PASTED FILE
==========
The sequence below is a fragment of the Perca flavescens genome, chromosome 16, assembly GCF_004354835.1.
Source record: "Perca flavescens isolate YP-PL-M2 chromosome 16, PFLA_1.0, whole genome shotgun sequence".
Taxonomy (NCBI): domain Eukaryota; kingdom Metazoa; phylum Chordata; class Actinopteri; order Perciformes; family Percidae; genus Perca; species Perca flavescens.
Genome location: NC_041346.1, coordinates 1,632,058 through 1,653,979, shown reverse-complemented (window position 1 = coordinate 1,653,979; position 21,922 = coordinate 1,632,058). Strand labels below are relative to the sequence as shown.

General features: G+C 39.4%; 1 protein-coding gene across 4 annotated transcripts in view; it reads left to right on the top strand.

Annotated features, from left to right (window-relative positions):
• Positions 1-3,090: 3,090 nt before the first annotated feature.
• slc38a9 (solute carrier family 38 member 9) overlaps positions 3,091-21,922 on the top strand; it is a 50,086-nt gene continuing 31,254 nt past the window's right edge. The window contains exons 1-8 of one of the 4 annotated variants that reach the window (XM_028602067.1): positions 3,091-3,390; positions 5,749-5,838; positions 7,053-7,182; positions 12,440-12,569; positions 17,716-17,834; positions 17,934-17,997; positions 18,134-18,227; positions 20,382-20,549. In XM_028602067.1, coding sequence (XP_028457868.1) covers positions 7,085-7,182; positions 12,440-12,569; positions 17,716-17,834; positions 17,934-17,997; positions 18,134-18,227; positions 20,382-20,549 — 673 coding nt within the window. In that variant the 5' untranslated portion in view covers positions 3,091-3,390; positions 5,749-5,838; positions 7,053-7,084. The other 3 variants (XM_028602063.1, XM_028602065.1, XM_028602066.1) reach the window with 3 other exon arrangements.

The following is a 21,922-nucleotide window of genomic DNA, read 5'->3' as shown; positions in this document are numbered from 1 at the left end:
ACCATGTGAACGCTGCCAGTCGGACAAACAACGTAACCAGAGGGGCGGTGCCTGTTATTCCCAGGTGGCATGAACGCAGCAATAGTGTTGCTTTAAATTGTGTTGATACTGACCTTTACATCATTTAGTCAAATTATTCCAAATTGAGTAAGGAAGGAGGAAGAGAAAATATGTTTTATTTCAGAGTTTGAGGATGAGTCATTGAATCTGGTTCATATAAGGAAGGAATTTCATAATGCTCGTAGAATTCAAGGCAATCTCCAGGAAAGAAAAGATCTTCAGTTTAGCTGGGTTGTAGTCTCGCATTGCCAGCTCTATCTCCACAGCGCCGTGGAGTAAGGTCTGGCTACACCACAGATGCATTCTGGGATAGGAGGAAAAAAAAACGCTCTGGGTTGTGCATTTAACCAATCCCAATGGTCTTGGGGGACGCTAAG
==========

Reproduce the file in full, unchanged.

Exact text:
The sequence below is a fragment of the Perca flavescens genome, chromosome 16, assembly GCF_004354835.1.
Source record: "Perca flavescens isolate YP-PL-M2 chromosome 16, PFLA_1.0, whole genome shotgun sequence".
Taxonomy (NCBI): domain Eukaryota; kingdom Metazoa; phylum Chordata; class Actinopteri; order Perciformes; family Percidae; genus Perca; species Perca flavescens.
Genome location: NC_041346.1, coordinates 1,632,058 through 1,653,979, shown reverse-complemented (window position 1 = coordinate 1,653,979; position 21,922 = coordinate 1,632,058). Strand labels below are relative to the sequence as shown.

General features: G+C 39.4%; 1 protein-coding gene across 4 annotated transcripts in view; it reads left to right on the top strand.

Annotated features, from left to right (window-relative positions):
• Positions 1-3,090: 3,090 nt before the first annotated feature.
• slc38a9 (solute carrier family 38 member 9) overlaps positions 3,091-21,922 on the top strand; it is a 50,086-nt gene continuing 31,254 nt past the window's right edge. The window contains exons 1-8 of one of the 4 annotated variants that reach the window (XM_028602067.1): positions 3,091-3,390; positions 5,749-5,838; positions 7,053-7,182; positions 12,440-12,569; positions 17,716-17,834; positions 17,934-17,997; positions 18,134-18,227; positions 20,382-20,549. In XM_028602067.1, coding sequence (XP_028457868.1) covers positions 7,085-7,182; positions 12,440-12,569; positions 17,716-17,834; positions 17,934-17,997; positions 18,134-18,227; positions 20,382-20,549 — 673 coding nt within the window. In that variant the 5' untranslated portion in view covers positions 3,091-3,390; positions 5,749-5,838; positions 7,053-7,084. The other 3 variants (XM_028602063.1, XM_028602065.1, XM_028602066.1) reach the window with 3 other exon arrangements.

The following is a 21,922-nucleotide window of genomic DNA, read 5'->3' as shown; positions in this document are numbered from 1 at the left end:
ACCATGTGAACGCTGCCAGTCGGACAAACAACGTAACCAGAGGGGCGGTGCCTGTTATTCCCAGGTGGCATGAACGCAGCAATAGTGTTGCTTTAAATTGTGTTGATACTGACCTTTACATCATTTAGTCAAATTATTCCAAATTGAGTAAGGAAGGAGGAAGAGAAAATATGTTTTATTTCAGAGTTTGAGGATGAGTCATTGAATCTGGTTCATATAAGGAAGGAATTTCATAATGCTCGTAGAATTCAAGGCAATCTCCAGGAAAGAAAAGATCTTCAGTTTAGCTGGGTTGTAGTCTCGCATTGCCAGCTCTATCTCCACAGCGCCGTGGAGTAAGGTCTGGCTACACCACAGATGCATTCTGGGATAGGAGGAAAAAAAAACGCTCTGGGTTGTGCATTTAACCAATCCCAATGGTCTTGGGGGACGCTAAG